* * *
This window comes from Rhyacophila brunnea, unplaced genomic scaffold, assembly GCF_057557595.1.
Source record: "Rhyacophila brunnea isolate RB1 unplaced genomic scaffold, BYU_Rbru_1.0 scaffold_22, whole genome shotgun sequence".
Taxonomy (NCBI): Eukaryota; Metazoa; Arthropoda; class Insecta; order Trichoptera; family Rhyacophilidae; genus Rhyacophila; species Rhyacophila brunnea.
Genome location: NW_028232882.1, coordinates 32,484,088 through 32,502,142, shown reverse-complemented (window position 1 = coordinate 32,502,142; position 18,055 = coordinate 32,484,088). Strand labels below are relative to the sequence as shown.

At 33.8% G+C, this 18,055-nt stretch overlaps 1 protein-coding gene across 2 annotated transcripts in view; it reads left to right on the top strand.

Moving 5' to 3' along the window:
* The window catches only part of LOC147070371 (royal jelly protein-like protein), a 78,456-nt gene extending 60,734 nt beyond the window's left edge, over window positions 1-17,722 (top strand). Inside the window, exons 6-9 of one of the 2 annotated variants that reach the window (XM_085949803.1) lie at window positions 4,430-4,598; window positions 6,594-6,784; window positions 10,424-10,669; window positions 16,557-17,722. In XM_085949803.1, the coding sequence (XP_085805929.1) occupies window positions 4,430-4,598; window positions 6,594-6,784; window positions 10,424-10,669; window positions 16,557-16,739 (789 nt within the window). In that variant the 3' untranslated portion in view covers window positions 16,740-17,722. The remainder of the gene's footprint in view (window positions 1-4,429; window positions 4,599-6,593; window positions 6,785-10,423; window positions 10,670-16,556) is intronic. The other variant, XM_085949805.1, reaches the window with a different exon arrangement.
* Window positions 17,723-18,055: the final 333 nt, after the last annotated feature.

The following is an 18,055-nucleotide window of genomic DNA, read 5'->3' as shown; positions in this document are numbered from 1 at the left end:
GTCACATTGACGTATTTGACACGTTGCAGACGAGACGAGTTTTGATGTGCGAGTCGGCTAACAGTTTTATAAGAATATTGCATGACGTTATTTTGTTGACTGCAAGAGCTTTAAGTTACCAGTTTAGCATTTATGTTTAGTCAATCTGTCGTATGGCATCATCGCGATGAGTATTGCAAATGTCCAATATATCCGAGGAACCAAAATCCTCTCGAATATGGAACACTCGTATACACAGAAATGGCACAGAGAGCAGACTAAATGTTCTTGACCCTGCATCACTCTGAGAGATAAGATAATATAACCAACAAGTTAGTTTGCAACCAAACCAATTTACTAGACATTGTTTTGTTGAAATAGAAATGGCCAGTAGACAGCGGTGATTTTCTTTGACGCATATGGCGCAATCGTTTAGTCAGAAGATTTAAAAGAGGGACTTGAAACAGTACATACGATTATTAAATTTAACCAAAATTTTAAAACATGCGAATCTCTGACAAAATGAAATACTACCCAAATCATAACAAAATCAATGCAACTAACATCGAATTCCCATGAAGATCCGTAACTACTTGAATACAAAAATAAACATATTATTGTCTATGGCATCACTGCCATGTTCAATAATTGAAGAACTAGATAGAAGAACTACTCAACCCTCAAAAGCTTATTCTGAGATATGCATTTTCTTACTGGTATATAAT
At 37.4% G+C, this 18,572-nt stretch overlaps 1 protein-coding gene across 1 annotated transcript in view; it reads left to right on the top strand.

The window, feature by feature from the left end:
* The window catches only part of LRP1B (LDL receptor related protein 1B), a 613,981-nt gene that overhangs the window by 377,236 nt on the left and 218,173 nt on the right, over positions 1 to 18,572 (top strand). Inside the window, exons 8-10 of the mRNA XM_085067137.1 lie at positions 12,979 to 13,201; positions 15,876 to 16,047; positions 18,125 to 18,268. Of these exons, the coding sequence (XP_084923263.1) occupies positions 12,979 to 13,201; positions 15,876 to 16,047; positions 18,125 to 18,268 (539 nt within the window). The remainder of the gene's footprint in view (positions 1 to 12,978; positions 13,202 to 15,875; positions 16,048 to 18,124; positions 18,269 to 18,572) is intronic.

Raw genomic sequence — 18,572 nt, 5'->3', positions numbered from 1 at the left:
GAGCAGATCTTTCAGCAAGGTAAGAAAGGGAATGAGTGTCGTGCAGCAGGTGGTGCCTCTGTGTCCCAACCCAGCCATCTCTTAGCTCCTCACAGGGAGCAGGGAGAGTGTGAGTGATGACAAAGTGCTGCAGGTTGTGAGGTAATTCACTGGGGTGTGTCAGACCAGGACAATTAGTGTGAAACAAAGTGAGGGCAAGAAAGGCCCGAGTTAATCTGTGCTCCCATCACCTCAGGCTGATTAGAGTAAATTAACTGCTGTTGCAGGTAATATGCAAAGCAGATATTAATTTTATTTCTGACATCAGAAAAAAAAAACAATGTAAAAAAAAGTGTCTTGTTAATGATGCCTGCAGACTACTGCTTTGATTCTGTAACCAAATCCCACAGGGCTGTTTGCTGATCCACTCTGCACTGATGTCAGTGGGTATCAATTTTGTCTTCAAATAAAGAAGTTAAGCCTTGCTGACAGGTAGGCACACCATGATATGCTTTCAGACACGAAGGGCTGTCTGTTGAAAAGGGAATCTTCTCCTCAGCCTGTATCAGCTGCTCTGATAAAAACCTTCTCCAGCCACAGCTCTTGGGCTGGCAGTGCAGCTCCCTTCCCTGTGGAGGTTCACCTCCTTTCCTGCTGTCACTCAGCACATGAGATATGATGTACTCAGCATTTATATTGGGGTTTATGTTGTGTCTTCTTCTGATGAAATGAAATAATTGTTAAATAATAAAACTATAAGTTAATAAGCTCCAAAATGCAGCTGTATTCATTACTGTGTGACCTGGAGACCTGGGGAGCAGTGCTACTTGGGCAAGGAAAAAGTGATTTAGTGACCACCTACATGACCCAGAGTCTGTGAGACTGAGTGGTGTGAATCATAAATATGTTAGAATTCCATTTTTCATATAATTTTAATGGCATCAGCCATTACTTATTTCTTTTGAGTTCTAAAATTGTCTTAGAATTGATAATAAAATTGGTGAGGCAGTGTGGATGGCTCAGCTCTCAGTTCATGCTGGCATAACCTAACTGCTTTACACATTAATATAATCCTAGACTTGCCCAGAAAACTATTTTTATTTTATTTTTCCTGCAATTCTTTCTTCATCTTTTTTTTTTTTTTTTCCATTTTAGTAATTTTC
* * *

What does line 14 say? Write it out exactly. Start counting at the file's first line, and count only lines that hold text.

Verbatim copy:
Raw genomic sequence — 18,572 nt, 5'->3', positions numbered from 1 at the left: